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A Writer’s Life

April 21, 2011

What does it mean to live a writer’s life? I just met with a social worker/writer who, through mutual connections, has invited me to co-lead a workshop on just that. Not working a writer’s career—living a writer’s life, whether or not one is paid to write. In fact, neither of us writes for a living, though we write because it is living. (The meeting, an hour over coffee, was one of those zesty experiences when you realize this person you’ve never met before is so utterly connected to your life and you to hers that in no time you care deeply about her and wish her the very best, the very happiest, and you realize that you wished that for her before you knew she existed.)

So what does it mean to live a writer’s life? As preparation for the workshop, which will happen at a community college in a couple weeks, some thoughts:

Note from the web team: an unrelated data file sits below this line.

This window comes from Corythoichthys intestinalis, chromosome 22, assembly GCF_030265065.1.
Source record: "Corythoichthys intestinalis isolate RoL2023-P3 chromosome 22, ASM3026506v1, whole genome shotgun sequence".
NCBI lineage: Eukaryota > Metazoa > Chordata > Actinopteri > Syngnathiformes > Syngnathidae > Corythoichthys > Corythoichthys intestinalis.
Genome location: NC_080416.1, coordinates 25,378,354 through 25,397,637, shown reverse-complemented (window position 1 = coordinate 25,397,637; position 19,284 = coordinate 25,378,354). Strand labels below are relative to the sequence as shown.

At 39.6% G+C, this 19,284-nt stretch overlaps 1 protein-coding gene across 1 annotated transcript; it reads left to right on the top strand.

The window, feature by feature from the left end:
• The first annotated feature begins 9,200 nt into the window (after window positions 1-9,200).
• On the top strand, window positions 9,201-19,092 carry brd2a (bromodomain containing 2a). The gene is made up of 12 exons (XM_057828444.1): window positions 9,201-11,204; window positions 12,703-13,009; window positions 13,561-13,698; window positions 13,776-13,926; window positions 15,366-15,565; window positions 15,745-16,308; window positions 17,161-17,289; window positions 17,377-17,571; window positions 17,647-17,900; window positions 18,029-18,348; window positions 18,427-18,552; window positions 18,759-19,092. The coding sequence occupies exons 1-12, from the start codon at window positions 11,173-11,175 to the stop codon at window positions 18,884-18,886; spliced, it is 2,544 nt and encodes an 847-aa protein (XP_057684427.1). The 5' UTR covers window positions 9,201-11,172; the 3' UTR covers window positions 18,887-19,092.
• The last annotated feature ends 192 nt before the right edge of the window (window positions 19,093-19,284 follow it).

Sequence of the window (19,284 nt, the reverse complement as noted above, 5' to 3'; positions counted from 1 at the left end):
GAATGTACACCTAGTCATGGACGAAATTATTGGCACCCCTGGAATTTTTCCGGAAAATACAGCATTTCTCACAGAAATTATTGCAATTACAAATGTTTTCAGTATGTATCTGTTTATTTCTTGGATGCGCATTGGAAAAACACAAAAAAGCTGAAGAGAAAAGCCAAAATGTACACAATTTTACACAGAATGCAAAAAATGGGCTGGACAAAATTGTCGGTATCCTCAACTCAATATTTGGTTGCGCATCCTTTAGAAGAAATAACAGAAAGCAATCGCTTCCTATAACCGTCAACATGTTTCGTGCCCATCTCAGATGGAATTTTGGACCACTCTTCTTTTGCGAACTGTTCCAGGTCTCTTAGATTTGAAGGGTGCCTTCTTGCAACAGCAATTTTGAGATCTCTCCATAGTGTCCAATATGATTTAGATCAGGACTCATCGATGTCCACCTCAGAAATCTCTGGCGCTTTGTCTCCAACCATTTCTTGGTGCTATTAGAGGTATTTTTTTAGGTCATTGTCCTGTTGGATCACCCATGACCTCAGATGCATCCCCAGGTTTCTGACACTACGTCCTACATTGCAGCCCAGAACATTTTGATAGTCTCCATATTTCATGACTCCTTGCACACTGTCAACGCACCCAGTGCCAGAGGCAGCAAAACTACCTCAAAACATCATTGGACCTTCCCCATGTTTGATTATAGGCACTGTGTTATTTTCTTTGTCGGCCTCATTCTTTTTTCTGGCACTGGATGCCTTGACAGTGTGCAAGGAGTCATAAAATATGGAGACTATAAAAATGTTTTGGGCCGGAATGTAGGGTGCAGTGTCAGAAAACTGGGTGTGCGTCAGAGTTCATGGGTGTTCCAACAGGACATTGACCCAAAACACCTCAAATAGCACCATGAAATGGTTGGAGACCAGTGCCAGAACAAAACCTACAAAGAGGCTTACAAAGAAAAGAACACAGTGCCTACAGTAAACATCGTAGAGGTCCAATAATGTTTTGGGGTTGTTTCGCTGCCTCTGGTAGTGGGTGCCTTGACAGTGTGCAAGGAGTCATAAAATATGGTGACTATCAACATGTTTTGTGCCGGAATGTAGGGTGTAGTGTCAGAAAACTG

A writer thinks about writing.

A writer reads like a writer, finds herself wondering about the author’s decisions.

A writer understands that authors are fully formed people, not just names on the book jacket or byline.

A writer uses writing as an intermediary (whether he knows it or not). He writes a song about a troubled student and finds himself more patient and empathetic. Or less so. He reads a blog post about adoption and borrows its language during the next conversation with his partner. He writes a letter to his son’s doctor that he will never send. He sends it anyway.

A writer perks up in the company of another writer. For all the language that each uses in writing, no words are necessary to grasp the affinity, the like-mindedness, between them.